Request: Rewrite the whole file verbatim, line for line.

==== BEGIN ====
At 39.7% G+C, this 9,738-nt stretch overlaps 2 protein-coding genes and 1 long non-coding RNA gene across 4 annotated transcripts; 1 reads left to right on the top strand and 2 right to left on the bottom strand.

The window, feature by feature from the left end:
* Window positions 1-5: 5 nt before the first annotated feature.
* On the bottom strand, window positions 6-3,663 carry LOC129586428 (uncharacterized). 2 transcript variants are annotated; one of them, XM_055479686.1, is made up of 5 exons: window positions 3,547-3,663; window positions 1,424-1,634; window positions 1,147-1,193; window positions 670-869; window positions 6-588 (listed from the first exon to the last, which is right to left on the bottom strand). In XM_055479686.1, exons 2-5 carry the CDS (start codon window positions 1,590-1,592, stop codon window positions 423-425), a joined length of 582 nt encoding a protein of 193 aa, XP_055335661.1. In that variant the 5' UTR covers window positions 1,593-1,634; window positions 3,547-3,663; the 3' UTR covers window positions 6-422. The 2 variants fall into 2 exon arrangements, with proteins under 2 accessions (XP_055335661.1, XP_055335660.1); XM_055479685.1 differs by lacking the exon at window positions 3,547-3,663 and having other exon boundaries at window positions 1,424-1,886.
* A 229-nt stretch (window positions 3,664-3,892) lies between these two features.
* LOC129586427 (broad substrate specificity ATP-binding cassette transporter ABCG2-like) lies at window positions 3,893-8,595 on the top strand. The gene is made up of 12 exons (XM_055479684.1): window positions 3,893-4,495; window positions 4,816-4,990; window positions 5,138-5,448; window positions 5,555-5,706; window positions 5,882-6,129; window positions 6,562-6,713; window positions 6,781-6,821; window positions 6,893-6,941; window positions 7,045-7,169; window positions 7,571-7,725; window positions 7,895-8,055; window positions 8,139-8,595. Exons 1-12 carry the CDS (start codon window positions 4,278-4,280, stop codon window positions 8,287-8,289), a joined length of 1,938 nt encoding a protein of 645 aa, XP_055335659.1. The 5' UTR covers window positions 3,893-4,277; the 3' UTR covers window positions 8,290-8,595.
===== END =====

At 39.7% G+C, this 9,738-nt stretch overlaps 2 protein-coding genes and 1 long non-coding RNA gene across 4 annotated transcripts; 1 reads left to right on the top strand and 2 right to left on the bottom strand.

The window, feature by feature from the left end:
* Window positions 1-5: 5 nt before the first annotated feature.
* On the bottom strand, window positions 6-3,663 carry LOC129586428 (uncharacterized). 2 transcript variants are annotated; one of them, XM_055479686.1, is made up of 5 exons: window positions 3,547-3,663; window positions 1,424-1,634; window positions 1,147-1,193; window positions 670-869; window positions 6-588 (listed from the first exon to the last, which is right to left on the bottom strand). In XM_055479686.1, exons 2-5 carry the CDS (start codon window positions 1,590-1,592, stop codon window positions 423-425), a joined length of 582 nt encoding a protein of 193 aa, XP_055335661.1. In that variant the 5' UTR covers window positions 1,593-1,634; window positions 3,547-3,663; the 3' UTR covers window positions 6-422. The 2 variants fall into 2 exon arrangements, with proteins under 2 accessions (XP_055335661.1, XP_055335660.1); XM_055479685.1 differs by lacking the exon at window positions 3,547-3,663 and having other exon boundaries at window positions 1,424-1,886.
* A 229-nt stretch (window positions 3,664-3,892) lies between these two features.
* LOC129586427 (broad substrate specificity ATP-binding cassette transporter ABCG2-like) lies at window positions 3,893-8,595 on the top strand. The gene is made up of 12 exons (XM_055479684.1): window positions 3,893-4,495; window positions 4,816-4,990; window positions 5,138-5,448; window positions 5,555-5,706; window positions 5,882-6,129; window positions 6,562-6,713; window positions 6,781-6,821; window positions 6,893-6,941; window positions 7,045-7,169; window positions 7,571-7,725; window positions 7,895-8,055; window positions 8,139-8,595. Exons 1-12 carry the CDS (start codon window positions 4,278-4,280, stop codon window positions 8,287-8,289), a joined length of 1,938 nt encoding a protein of 645 aa, XP_055335659.1. The 5' UTR covers window positions 3,893-4,277; the 3' UTR covers window positions 8,290-8,595.